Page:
A lot of smartphones and tablets claim to better handle the task of multitasking. From my experience, there's only one mobile device that truly handles multitasking well, and that's the Samsung Galaxy Note II. This little gem of a hybrid (is it a large phone or a small tablet with a built-in phone?) makes other device attempts at multitasking look juvenile. The only downfall is that the Note II's main multitasking feature -- Multi Window -- isn't very obvious. Fortunately, I stumbled across it by accident.
As of this writing, only the following applications are supported in Multi Window:
- Polaris Office
- S Note
- Video Player
I was surprised that Gmail wasn't included, but supposedly, both Gmail and YouTube will be coming to Multi Window soon.
The other form of multitasking in the Note II is called Popup Notes. Although this isn't true multitasking (nor is the popup notes included in Multi Window), it still adds an element to multitasking that most mobiles don't offer.
Let's take a look at how Multi Window and Popup Notes work.
Popup NotesThis feature offers a simple note-taking popup to appear, no matter what application you're running. If you're penning an email in Gmail but realize that you need to remember something, just slide out the S Pen stylus and take a note (Figure A). The Popup Notes app is opened as soon as the S Pen is detached. By default, however, this feature is disabled. Figure A
A Popup Note on the Verizon-branded Samsung Galaxy Note II.
In order to enable the Popup Notes feature, follow these steps:
- Tap the menu button on the handset
- Tap Settings
- Tap S Pen
- Tap Open Popup Note to enable
- Tap the home key to return to the home screen
There's no other way to open the Popup Notes app. And if you enable the feature, every single time you remove the S Pen from its slot, a Popup Note will open. You can close the app by tapping the X and save the note by tapping the check (in the upper right corner of the Popup). By tapping the arrow in the upper left corner, you not only save the note, but you open the full blown S Notes app. The only missing feature from Popup Notes is the productivity tools. This is because Popup Notes uses the Memo template (from S Notes) and not the Note template. Without the productivity tools, you do not benefit from the Shape or formula matching or the Handwriting-to-text feature.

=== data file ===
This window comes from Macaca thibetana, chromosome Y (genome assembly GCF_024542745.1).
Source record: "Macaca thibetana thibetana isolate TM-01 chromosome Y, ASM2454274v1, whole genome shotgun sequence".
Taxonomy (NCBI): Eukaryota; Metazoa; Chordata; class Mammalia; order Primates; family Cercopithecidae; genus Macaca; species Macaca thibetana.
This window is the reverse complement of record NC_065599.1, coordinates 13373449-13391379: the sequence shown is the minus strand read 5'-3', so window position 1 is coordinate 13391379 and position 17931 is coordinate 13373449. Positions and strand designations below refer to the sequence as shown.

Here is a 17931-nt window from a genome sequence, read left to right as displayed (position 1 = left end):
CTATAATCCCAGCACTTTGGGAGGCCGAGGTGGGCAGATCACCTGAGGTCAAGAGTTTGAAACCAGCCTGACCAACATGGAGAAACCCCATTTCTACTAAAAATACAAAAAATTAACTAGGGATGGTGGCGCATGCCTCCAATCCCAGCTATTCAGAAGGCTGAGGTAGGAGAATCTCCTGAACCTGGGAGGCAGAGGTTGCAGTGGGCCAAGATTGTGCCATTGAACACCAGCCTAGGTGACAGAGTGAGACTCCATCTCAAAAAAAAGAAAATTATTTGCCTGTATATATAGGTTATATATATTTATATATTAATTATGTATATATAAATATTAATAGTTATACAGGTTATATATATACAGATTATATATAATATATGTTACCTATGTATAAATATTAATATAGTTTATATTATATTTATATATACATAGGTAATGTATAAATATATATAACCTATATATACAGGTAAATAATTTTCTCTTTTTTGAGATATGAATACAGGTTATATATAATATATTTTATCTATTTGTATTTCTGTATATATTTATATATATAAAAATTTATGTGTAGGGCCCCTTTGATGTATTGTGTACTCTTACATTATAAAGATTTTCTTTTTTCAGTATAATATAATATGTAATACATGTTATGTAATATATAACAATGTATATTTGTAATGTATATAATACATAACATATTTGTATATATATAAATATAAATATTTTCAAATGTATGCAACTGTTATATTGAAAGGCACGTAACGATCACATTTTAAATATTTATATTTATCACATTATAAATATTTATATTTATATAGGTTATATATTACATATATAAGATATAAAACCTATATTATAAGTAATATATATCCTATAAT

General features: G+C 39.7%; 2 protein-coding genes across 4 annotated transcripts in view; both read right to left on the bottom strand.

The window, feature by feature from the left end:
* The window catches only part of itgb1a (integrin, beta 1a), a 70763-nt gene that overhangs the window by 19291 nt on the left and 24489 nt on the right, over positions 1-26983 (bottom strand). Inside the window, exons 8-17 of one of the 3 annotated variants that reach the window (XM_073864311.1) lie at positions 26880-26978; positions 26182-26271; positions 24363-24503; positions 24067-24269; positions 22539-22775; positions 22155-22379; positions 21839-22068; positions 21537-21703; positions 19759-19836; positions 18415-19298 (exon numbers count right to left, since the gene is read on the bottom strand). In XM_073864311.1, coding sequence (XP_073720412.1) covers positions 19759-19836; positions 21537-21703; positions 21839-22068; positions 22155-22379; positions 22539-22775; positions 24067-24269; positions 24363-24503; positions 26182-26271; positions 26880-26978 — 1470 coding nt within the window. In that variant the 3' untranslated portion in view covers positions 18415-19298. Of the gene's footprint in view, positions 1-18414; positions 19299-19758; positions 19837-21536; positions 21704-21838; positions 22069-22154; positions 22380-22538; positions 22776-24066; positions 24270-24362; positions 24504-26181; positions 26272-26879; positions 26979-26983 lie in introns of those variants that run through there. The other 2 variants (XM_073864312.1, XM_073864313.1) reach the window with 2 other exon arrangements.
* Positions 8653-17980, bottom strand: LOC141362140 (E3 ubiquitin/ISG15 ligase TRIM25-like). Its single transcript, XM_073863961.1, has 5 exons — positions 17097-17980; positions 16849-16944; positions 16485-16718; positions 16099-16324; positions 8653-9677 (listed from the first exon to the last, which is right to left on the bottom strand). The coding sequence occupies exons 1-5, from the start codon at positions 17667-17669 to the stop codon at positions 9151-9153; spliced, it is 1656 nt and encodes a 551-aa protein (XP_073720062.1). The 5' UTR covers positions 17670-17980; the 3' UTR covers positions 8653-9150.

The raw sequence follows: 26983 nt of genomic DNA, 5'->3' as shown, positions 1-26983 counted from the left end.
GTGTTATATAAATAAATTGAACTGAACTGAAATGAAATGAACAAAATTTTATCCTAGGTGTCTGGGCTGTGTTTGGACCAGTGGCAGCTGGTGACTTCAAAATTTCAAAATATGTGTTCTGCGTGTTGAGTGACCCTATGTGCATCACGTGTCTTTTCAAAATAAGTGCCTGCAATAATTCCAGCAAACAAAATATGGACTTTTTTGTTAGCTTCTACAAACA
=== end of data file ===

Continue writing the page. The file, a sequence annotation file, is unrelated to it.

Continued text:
Multi Window viewMulti Window is the real deal for multitasking. With the Note II, you can open up two apps at once (no more than two, but there wouldn't be enough real estate for more anyway) and even easily switch out which applications are open. To find Multi Window, long-press the back button on the handset, and a slide-out drawer will appear on your home screen. Tap on that, and the Multi Window drawer will open (Figure B). Figure B
The Multi Window drawer in action.With the Multi Window drawer open, tap and drag one of the launchers onto the home screen. Once you have one app open, tap and drag the second app to the home screen. You should now have two apps open simultaneously (Figure C). Figure C
The browser and S Note opened together.
You'll notice a drag bar between the two apps. With this, you can resize the apps to take up more or less horizontal space on the home screen. If you shrink one, the other will enlarge (you never see the home screen when you have the apps open).If you don't want all of the apps available to the Multi Window drawer, tap the edit button to reveal a space that allows you to remove the launchers from the drawer (Figure D). Figure D
Removing apps from the Multi Window drawer.
You can re-add the apps by simply dragging them back to the drawer. The launchers can also be rearranged by tapping and dragging them to a new location (from the Edit mode).
At the moment, there are no settings for Multi Window, so what you see is what you get. Regardless, this feature still lifts the Galaxy Note II heads above the competition.
Jack Wallen is an award-winning writer for Techrepublic and Linux.com. As an avid promoter/user of the Linux OS, Jack tries to convert as many users to open source as possible. His current favorite flavor of Linux is Bodhi Linux (a melding of Ubuntu and Enlightenment). When Jack isn't writing about Linux he is hard at work on his other writing career -- writing about zombies, various killers, super heroes, and just about everything else he can manipulate between the folds of reality. You can find Jack's books on Amazon, Barnes & Noble, and Smashwords. Outnumbered in his house one male to two females and three humans to six felines, Jack maintains his sanity by riding his mountain bike and working on his next books. For more news about Jack Wallen, visit his website Get Jack'd.